Ronald Reagan is not the first president to have trouble articulating the issue of human rights in foreign affairs. But it is somewhat ironic that he should have tripped over himself on this particular subject because his "policy" has been to say as little publicly about human rights as possible. The President sent his aides scrambling the other day when he stated, at a White House ceremony commemorating the Jewish victims of Nazi death camps, that "wherever it takes place in the world, the persecution of people, for whatever reason -- persecution of people for their religious belief -- that is a matter to be on the negotiating table or the United States does not belong at that table."
No, came the White House correction, Mr. Reagan did not mean to change his policy of playing down the rights issue. No, this was not meant as warning to Moscow that future negotiations with the US would be linked to human rights. It was simply a "general principle" that would be a "backdrop" for discussions with other governments.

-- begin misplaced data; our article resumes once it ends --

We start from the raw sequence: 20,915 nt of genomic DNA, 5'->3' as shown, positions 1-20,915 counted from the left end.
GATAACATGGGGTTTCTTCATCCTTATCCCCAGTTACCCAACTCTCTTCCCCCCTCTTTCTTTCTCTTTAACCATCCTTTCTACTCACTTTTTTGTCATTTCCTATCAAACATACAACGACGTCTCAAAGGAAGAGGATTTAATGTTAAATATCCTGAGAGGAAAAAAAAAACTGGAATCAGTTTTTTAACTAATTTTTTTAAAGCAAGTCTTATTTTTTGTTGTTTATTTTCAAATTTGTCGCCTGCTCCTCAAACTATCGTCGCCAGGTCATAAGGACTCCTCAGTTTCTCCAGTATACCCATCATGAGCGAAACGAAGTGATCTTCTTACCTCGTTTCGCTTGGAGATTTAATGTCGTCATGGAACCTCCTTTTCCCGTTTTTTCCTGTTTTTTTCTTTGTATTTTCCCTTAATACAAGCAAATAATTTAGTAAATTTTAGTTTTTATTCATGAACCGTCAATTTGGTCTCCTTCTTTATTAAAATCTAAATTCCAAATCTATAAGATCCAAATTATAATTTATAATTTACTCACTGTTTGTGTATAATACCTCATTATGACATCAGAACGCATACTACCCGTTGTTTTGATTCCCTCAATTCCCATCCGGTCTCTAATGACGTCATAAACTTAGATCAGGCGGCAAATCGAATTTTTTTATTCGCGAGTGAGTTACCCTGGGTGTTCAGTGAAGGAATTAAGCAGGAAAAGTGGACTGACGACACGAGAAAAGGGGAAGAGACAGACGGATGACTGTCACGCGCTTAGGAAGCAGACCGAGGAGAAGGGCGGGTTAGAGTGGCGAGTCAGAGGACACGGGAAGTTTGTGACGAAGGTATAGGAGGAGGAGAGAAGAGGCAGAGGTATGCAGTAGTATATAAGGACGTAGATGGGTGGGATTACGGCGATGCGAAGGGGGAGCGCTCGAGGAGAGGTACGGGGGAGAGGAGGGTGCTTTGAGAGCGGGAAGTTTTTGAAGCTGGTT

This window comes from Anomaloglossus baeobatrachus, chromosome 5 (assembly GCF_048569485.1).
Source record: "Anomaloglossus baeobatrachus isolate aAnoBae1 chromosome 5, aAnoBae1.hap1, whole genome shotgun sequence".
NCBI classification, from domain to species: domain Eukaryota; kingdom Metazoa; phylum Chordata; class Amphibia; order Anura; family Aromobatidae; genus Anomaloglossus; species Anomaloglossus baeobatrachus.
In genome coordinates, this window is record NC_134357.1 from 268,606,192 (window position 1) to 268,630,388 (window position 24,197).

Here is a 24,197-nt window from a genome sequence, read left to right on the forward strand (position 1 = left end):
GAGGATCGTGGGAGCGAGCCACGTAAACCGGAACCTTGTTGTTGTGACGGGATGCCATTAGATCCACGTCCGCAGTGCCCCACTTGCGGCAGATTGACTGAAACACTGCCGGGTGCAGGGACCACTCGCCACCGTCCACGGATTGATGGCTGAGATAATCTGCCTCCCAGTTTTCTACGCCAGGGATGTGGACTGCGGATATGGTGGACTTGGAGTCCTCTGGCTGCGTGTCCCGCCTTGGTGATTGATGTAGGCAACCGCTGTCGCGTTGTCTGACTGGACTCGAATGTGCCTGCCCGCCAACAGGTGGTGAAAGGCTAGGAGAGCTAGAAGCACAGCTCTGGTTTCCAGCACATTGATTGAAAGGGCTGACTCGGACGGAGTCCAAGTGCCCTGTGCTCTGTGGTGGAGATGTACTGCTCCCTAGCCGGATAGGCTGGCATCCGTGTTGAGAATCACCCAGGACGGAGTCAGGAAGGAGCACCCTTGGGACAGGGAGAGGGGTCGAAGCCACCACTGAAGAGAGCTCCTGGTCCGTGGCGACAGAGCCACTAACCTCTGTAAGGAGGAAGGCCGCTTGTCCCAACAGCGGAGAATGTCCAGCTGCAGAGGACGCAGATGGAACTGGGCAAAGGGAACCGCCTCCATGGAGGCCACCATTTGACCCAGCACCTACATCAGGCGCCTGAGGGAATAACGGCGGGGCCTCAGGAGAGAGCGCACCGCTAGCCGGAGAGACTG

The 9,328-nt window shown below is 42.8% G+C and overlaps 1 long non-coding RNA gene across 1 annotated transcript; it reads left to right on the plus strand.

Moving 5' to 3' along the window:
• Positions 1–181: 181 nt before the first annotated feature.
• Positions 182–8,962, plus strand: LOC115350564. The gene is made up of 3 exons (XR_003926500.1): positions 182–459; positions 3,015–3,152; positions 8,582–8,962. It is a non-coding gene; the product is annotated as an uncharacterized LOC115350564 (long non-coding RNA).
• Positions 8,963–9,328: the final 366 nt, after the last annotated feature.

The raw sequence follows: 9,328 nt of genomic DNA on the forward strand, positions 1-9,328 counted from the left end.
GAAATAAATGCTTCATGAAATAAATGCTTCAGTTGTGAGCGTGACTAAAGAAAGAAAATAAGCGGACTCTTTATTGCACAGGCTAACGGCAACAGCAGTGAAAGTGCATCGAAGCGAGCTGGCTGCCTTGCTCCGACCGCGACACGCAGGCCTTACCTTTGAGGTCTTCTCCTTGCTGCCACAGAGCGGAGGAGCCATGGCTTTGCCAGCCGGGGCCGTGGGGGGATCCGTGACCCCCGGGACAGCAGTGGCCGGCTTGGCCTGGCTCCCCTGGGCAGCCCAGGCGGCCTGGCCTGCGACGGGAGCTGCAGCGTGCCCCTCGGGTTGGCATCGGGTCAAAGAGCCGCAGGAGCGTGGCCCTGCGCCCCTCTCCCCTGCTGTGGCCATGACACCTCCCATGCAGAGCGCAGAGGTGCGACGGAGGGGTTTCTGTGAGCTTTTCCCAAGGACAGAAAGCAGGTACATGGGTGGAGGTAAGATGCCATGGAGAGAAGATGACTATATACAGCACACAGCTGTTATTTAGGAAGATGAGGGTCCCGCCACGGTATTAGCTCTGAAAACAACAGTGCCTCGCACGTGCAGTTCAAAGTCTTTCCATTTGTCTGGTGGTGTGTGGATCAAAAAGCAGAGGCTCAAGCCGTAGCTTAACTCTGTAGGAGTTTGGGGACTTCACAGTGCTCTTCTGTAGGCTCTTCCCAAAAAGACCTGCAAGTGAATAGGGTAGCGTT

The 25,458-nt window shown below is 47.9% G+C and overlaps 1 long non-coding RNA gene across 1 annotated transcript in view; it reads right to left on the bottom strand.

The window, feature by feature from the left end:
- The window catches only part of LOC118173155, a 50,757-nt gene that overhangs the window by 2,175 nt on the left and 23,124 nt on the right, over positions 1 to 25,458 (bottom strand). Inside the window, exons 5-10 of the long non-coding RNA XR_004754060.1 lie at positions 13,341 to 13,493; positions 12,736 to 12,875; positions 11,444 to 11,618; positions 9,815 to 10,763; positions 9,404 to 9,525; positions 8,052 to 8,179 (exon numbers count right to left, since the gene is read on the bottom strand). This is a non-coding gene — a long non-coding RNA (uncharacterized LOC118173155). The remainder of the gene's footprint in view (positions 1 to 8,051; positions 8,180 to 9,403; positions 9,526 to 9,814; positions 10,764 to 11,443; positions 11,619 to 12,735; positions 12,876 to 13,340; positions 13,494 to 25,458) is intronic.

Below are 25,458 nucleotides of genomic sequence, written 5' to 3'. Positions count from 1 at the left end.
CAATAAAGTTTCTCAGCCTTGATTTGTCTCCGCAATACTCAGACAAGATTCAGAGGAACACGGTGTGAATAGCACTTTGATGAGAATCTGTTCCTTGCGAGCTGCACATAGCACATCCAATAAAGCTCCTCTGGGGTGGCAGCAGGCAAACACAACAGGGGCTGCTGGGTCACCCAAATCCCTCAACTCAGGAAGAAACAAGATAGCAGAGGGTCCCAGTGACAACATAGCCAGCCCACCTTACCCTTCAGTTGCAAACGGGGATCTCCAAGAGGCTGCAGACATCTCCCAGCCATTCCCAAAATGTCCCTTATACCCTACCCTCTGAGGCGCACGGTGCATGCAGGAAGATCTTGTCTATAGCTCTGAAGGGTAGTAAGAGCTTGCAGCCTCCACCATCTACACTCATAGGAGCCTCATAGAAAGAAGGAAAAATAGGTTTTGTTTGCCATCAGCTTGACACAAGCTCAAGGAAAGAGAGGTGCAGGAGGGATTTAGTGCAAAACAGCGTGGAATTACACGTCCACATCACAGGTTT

Frankly, we applaud the President's spontaneous remarks -- certainly not the absence of diplomatic realism in them but the feelings behind them. They showed that Mr. Reagan does indeed care about "persecution" of the weak by the strong. That is a sentiment we hope does not become submerged in the administration's new approach on human rights. There is legitimate question about how far to press other nations publicly about violations of rights, a subject often left more effectively to quiet, behind-the-scenes diplomacy. But surely the leader of the world's largest and strongest democracy should be perceived as a champion of human d ecency and freedom.
Mr. Reagan's comment gives hope he intends to be that.